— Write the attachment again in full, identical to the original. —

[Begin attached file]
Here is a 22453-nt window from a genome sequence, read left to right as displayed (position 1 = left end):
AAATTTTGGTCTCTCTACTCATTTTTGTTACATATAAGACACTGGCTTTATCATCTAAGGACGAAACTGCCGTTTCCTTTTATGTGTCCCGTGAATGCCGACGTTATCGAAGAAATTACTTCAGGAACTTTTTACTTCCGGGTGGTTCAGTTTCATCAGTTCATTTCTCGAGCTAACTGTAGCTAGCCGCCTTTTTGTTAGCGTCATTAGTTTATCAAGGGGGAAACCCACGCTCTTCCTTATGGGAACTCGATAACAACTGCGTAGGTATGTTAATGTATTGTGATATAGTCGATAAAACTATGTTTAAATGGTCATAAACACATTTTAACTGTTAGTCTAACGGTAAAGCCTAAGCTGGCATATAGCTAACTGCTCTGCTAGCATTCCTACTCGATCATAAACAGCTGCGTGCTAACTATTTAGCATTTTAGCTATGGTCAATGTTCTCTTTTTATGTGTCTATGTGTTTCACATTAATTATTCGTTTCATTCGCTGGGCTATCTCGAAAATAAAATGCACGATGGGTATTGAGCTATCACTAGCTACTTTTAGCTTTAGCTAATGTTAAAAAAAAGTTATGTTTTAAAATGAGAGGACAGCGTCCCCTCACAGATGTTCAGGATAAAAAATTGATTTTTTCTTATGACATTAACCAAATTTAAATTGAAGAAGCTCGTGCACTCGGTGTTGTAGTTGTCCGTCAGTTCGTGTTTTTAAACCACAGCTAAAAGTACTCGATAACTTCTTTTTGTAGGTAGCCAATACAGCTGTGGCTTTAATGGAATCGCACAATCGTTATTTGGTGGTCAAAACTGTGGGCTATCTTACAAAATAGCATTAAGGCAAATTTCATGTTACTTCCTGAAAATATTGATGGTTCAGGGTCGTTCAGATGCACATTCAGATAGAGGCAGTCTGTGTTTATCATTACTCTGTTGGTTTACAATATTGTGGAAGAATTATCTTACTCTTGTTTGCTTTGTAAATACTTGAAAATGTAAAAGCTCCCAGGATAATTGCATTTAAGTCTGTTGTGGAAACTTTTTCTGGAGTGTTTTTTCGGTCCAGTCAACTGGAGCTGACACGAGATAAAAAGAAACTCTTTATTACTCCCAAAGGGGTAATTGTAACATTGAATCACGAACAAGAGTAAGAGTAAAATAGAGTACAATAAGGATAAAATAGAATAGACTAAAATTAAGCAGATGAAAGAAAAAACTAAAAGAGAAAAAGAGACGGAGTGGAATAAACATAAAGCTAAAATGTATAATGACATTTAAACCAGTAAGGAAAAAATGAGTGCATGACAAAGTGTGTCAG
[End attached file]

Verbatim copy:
Here is a 22453-nt window from a genome sequence, read left to right as displayed (position 1 = left end):
AAATTTTGGTCTCTCTACTCATTTTTGTTACATATAAGACACTGGCTTTATCATCTAAGGACGAAACTGCCGTTTCCTTTTATGTGTCCCGTGAATGCCGACGTTATCGAAGAAATTACTTCAGGAACTTTTTACTTCCGGGTGGTTCAGTTTCATCAGTTCATTTCTCGAGCTAACTGTAGCTAGCCGCCTTTTTGTTAGCGTCATTAGTTTATCAAGGGGGAAACCCACGCTCTTCCTTATGGGAACTCGATAACAACTGCGTAGGTATGTTAATGTATTGTGATATAGTCGATAAAACTATGTTTAAATGGTCATAAACACATTTTAACTGTTAGTCTAACGGTAAAGCCTAAGCTGGCATATAGCTAACTGCTCTGCTAGCATTCCTACTCGATCATAAACAGCTGCGTGCTAACTATTTAGCATTTTAGCTATGGTCAATGTTCTCTTTTTATGTGTCTATGTGTTTCACATTAATTATTCGTTTCATTCGCTGGGCTATCTCGAAAATAAAATGCACGATGGGTATTGAGCTATCACTAGCTACTTTTAGCTTTAGCTAATGTTAAAAAAAAGTTATGTTTTAAAATGAGAGGACAGCGTCCCCTCACAGATGTTCAGGATAAAAAATTGATTTTTTCTTATGACATTAACCAAATTTAAATTGAAGAAGCTCGTGCACTCGGTGTTGTAGTTGTCCGTCAGTTCGTGTTTTTAAACCACAGCTAAAAGTACTCGATAACTTCTTTTTGTAGGTAGCCAATACAGCTGTGGCTTTAATGGAATCGCACAATCGTTATTTGGTGGTCAAAACTGTGGGCTATCTTACAAAATAGCATTAAGGCAAATTTCATGTTACTTCCTGAAAATATTGATGGTTCAGGGTCGTTCAGATGCACATTCAGATAGAGGCAGTCTGTGTTTATCATTACTCTGTTGGTTTACAATATTGTGGAAGAATTATCTTACTCTTGTTTGCTTTGTAAATACTTGAAAATGTAAAAGCTCCCAGGATAATTGCATTTAAGTCTGTTGTGGAAACTTTTTCTGGAGTGTTTTTTCGGTCCAGTCAACTGGAGCTGACACGAGATAAAAAGAAACTCTTTATTACTCCCAAAGGGGTAATTGTAACATTGAATCACGAACAAGAGTAAGAGTAAAATAGAGTACAATAAGGATAAAATAGAATAGACTAAAATTAAGCAGATGAAAGAAAAAACTAAAAGAGAAAAAGAGACGGAGTGGAATAAACATAAAGCTAAAATGTATAATGACATTTAAACCAGTAAGGAAAAAATGAGTGCATGACAAAGTGTGTCAG